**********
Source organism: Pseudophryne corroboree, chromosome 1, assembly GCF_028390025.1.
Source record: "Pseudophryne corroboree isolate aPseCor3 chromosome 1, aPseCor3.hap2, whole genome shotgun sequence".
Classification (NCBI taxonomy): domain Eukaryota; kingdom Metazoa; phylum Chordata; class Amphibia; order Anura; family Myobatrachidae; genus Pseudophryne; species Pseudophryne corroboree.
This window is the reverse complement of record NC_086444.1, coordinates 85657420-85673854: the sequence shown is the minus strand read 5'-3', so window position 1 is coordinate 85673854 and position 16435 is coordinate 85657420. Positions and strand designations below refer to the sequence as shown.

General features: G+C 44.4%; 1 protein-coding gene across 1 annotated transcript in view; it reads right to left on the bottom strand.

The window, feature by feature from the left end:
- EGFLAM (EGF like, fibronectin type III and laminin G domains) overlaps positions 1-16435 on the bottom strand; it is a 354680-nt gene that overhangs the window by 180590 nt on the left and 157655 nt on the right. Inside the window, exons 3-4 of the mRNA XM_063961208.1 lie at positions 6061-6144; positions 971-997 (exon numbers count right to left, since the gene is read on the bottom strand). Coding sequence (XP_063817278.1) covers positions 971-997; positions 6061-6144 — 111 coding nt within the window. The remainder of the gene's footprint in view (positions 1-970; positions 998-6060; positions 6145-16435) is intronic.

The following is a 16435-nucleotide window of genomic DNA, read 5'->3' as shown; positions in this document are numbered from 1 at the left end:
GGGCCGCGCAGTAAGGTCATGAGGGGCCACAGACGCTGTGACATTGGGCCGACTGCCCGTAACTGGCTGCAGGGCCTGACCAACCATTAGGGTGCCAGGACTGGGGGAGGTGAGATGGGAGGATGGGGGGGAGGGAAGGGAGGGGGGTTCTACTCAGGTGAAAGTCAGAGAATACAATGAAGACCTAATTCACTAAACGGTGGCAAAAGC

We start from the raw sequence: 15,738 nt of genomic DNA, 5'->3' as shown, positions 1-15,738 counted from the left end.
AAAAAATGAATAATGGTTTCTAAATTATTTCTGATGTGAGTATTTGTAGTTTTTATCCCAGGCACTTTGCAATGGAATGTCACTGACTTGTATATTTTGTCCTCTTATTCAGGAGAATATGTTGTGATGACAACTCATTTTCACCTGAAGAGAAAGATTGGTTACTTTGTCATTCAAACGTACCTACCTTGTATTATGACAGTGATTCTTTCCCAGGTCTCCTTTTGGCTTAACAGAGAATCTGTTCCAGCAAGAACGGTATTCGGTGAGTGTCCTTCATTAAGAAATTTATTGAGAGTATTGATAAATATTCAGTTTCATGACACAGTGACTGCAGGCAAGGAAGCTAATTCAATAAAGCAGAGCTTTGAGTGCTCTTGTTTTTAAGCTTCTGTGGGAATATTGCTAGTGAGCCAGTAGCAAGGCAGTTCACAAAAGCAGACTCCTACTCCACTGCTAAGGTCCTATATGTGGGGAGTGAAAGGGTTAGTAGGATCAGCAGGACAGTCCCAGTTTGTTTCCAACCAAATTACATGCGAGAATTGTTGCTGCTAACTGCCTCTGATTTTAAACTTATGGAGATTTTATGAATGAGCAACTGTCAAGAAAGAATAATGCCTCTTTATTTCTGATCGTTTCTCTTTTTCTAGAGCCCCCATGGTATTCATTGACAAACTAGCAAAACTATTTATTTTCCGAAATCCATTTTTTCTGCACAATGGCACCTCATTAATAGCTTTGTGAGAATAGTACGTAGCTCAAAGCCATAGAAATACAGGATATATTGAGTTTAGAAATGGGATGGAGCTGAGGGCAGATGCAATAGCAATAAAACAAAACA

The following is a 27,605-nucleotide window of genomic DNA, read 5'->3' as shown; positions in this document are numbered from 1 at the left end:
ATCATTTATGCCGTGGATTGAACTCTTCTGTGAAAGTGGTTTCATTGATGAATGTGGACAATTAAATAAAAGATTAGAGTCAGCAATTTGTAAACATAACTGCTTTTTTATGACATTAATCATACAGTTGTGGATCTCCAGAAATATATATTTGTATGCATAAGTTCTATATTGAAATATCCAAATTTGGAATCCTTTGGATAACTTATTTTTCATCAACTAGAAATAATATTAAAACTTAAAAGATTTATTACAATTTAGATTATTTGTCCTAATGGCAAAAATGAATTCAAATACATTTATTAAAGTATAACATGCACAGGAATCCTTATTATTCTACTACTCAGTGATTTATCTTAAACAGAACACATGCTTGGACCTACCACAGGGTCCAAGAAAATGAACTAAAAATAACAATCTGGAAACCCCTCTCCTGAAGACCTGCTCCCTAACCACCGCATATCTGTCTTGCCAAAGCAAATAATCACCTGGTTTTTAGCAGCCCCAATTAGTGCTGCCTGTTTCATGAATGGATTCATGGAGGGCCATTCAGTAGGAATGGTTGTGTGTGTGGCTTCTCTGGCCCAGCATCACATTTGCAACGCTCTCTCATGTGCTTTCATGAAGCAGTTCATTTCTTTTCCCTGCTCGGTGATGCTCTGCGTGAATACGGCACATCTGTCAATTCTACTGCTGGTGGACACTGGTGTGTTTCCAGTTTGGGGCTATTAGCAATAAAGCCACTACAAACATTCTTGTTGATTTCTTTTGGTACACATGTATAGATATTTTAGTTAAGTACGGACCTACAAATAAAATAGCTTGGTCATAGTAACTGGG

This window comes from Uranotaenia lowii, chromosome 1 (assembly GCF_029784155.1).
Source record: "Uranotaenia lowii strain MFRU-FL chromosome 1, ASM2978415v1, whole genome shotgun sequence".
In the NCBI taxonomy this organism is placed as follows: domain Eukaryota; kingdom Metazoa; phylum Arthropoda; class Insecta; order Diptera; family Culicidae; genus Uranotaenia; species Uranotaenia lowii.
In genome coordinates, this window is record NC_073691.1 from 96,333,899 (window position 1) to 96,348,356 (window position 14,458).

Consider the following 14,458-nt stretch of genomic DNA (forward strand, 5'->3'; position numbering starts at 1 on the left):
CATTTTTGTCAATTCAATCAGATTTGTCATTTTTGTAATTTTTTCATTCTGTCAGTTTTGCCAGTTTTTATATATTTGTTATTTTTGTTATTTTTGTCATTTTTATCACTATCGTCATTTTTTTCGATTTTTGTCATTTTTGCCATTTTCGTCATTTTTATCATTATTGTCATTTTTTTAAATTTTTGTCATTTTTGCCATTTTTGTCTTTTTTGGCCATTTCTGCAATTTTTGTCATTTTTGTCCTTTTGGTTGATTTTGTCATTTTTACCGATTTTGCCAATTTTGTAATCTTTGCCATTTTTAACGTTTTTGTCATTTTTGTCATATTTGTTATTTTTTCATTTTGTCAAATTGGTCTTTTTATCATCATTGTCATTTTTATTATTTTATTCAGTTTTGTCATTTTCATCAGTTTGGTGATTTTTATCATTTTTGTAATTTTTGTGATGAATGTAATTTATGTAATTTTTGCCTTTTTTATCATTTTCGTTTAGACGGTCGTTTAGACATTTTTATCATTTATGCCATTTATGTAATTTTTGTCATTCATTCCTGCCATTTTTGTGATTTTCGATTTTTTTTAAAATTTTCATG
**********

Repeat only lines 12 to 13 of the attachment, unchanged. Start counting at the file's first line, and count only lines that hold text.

The following is a 27,605-nucleotide window of genomic DNA, read 5'->3' as shown; positions in this document are numbered from 1 at the left end:
ATCATTTATGCCGTGGATTGAACTCTTCTGTGAAAGTGGTTTCATTGATGAATGTGGACAATTAAATAAAAGATTAGAGTCAGCAATTTGTAAACATAACTGCTTTTTTATGACATTAATCATACAGTTGTGGATCTCCAGAAATATATATTTGTATGCATAAGTTCTATATTGAAATATCCAAATTTGGAATCCTTTGGATAACTTATTTTTCATCAACTAGAAATAATATTAAAACTTAAAAGATTTATTACAATTTAGATTATTTGTCCTAATGGCAAAAATGAATTCAAATACATTTATTAAAGTATAACATGCACAGGAATCCTTATTATTCTACTACTCAGTGATTTATCTTAAACAGAACACATGCTTGGACCTACCACAGGGTCCAAGAAAATGAACTAAAAATAACAATCTGGAAACCCCTCTCCTGAAGACCTGCTCCCTAACCACCGCATATCTGTCTTGCCAAAGCAAATAATCACCTGGTTTTTAGCAGCCCCAATTAGTGCTGCCTGTTTCATGAATGGATTCATGGAGGGCCATTCAGTAGGAATGGTTGTGTGTGTGGCTTCTCTGGCCCAGCATCACATTTGCAACGCTCTCTCATGTGCTTTCATGAAGCAGTTCATTTCTTTTCCCTGCTCGGTGATGCTCTGCGTGAATACGGCACATCTGTCAATTCTACTGCTGGTGGACACTGGTGTGTTTCCAGTTTGGGGCTATTAGCAATAAAGCCACTACAAACATTCTTGTTGATTTCTTTTGGTACACATGTATAGATATTTTAGTTAAGTACGGACCTACAAATAAAATAGCTTGGTCATAGTAACTGGG